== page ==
Lessons from launching during the DTC boom
Diaspora Co. spices founder Sana Javeri Kadri on growing with intention, the changing consumer, and redesigning for retail.
One of the first brands that really captured my attention, while I was starting The New Consumer in 2019, was Diaspora Co., a direct-to-consumer spice startup known then for its clear glass jars of bright orange-yellow turmeric.
Founder Sana Javeri Kadri was making something special: Indian spices that tasted way better than anything I’d ever used before; a food business intended to vastly improve the economics for its South Asian farm partners; and a visually stunning brand that could inspire people to actually cook.
We talked about it in one of the first longform interviews I published — Sana, then 26, told me about her mission to “make supply chain sexy again” and how she planned to grow her brand and business. That was just a few months before the Covid-19 pandemic would radically change the picture around home cooking, global shipping, DTC brands, and everything else.
So I thought it would be an interesting time to revisit things with Sana right now, almost four years later. She’s about to turn 30, and Diaspora Co. is now six years in. Most of her adult life has gone into building this company. It’s not huge yet, but in the mid-single-digit millions in revenue, it’s a real business, still mostly direct-to-consumer e-commerce.
This past August, the company launched a major packaging redesign, moving to colorful metal tins from clear glass jars.
The idea here is to stand out on the shelf, as Diaspora Co. gradually grows its presence in physical retail, and also to reduce costs — savings that it has passed along to the consumer. In November, the company plans to launch a couple of products in Whole Foods stores in Northern California, part of an accelerator program that could eventually lead to wider distribution.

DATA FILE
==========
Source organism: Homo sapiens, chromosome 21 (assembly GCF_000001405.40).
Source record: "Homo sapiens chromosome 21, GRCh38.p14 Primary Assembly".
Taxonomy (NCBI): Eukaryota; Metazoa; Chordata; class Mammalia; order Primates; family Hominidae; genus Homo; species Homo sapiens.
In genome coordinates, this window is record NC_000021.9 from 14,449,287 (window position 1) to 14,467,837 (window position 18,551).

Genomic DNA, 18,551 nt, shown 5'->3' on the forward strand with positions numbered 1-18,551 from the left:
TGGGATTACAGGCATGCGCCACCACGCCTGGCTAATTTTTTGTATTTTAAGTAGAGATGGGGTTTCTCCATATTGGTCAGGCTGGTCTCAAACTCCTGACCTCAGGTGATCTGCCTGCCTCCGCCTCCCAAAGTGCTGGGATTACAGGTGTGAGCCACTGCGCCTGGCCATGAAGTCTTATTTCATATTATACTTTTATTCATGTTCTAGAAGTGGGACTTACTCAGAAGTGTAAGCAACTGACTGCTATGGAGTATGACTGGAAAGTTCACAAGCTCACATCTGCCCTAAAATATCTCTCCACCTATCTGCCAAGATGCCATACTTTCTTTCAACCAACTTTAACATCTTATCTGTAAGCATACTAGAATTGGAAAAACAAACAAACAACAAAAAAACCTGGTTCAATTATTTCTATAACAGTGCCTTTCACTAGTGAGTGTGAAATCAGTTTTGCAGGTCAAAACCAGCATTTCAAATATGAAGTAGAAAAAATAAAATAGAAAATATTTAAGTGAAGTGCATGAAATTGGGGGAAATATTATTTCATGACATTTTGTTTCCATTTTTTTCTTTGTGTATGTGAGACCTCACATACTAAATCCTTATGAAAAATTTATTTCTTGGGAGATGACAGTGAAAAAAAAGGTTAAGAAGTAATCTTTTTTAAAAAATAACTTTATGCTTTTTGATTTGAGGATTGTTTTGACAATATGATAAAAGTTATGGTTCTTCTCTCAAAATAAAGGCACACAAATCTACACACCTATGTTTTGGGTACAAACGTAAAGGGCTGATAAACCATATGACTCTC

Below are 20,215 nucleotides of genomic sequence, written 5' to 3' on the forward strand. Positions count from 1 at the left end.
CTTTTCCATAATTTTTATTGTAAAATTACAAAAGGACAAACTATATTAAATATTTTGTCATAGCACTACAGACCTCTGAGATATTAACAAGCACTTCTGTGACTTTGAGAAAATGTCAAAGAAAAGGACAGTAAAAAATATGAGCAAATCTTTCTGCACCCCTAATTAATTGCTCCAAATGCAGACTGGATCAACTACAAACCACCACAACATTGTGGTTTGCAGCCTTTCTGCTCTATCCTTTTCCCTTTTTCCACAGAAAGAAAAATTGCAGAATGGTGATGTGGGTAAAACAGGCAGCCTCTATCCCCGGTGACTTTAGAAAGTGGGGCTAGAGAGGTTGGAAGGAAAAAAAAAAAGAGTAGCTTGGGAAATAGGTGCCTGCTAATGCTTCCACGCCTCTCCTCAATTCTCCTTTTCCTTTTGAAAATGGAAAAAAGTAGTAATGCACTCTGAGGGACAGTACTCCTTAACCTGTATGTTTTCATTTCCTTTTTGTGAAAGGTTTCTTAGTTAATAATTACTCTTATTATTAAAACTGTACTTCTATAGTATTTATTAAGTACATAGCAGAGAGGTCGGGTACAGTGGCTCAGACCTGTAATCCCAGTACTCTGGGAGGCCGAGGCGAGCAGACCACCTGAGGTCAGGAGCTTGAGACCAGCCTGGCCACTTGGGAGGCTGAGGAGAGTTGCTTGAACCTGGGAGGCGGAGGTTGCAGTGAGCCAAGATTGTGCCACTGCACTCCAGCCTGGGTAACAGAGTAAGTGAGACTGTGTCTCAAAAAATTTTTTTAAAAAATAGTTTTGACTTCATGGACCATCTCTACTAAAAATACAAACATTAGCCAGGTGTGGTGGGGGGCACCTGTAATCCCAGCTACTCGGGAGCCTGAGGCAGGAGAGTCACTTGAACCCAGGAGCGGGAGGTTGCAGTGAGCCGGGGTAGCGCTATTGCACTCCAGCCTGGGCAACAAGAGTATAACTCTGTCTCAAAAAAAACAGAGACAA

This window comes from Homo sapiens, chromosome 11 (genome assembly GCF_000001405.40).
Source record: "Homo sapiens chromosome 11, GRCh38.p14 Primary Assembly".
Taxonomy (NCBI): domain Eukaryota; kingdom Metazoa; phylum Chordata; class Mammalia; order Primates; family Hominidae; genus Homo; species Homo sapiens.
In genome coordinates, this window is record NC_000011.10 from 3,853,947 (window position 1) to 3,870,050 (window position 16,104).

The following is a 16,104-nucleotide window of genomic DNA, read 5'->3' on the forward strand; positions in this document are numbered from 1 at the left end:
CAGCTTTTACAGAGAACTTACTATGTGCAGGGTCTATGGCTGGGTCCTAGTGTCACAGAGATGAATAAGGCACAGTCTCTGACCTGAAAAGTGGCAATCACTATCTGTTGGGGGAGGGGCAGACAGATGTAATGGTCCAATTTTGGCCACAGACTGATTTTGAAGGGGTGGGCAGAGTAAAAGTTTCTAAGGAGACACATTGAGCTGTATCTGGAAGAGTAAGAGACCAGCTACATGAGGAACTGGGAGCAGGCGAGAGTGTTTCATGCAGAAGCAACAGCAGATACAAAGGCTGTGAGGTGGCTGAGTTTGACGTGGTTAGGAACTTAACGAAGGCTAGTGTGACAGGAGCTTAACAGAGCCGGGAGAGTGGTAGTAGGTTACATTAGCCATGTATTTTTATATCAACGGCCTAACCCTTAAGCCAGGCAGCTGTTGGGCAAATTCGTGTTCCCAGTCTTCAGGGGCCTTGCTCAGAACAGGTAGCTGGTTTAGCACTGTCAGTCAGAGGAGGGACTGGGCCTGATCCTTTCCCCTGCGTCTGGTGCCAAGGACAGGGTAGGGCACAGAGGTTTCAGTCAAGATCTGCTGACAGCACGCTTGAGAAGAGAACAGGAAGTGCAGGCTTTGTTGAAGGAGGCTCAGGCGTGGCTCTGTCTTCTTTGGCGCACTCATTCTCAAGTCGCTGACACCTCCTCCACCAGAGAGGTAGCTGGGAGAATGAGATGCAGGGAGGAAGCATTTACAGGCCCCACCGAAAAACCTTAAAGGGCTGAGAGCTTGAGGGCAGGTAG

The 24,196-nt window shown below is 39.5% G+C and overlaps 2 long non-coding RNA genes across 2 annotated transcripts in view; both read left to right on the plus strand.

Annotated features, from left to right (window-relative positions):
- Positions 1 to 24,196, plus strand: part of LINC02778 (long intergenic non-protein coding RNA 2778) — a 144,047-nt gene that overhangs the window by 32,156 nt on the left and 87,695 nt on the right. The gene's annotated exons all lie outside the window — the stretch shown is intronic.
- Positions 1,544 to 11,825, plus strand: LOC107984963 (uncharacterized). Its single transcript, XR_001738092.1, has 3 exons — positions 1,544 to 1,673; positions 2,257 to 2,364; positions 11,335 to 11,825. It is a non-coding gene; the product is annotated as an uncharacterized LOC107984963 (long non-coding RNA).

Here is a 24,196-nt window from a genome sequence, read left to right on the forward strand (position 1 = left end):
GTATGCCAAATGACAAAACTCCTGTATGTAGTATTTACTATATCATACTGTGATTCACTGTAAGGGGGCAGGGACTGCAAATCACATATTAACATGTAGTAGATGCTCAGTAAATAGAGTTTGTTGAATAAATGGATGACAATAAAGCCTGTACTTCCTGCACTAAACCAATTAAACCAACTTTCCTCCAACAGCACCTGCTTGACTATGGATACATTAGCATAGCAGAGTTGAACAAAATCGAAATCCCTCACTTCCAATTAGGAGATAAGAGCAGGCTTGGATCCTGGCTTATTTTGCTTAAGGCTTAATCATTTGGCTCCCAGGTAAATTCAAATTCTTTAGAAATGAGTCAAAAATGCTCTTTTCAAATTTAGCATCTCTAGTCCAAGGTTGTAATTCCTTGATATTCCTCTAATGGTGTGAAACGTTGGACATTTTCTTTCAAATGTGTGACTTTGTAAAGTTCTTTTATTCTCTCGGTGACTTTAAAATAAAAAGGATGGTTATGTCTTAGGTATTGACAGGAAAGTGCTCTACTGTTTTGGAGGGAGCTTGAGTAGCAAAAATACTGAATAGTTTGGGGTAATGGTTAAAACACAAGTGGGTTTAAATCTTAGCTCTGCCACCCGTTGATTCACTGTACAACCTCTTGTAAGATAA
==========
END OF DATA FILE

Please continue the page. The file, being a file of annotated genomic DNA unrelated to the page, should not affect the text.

It’s also up to 30 products now, up about 10x since we first spoke, including its latest blend: Pumpkin Spice.
“We like to think of this as our Barbie masala,” Javeri Kadri wrote in the email newsletter announcing it. “A little femme, a little pink, and often misogynistically denigrated as ‘basic’.”
“While Pumpkin Spice is often thought of as ‘white people food’,” she wrote, “every single ingredient in it is indigenous to Asia, and many of those regions were violently colonized in order to attain these very spices.”
A perfect encapsulation of the Diaspora Co. spirit.
So I’m excited to welcome Sana back for another interview, which we recorded earlier this fall. What follows is a lightly edited version of our conversation. Members can listen to this interview as a podcast.
Dan Frommer: Sana, thank you so much for joining me again. It’s so great to reconnect after these years. Let’s start with what’s new and what’s changed since then — tell me about the relaunch, but tell me everything.
Sana Javeri Kadri: I always love chatting with you, but also it feels like a perfect, like three year bookmark moment.
We were, I think three years in, and now we’re six years in. And I don’t think I had any idea what was coming in these past three years. I feel like, all at once, I got really lucky and I got hit on the head at the same time.
Hi, I’m Dan Frommer and this is The New Consumer, a publication about how and why people spend their time and money.
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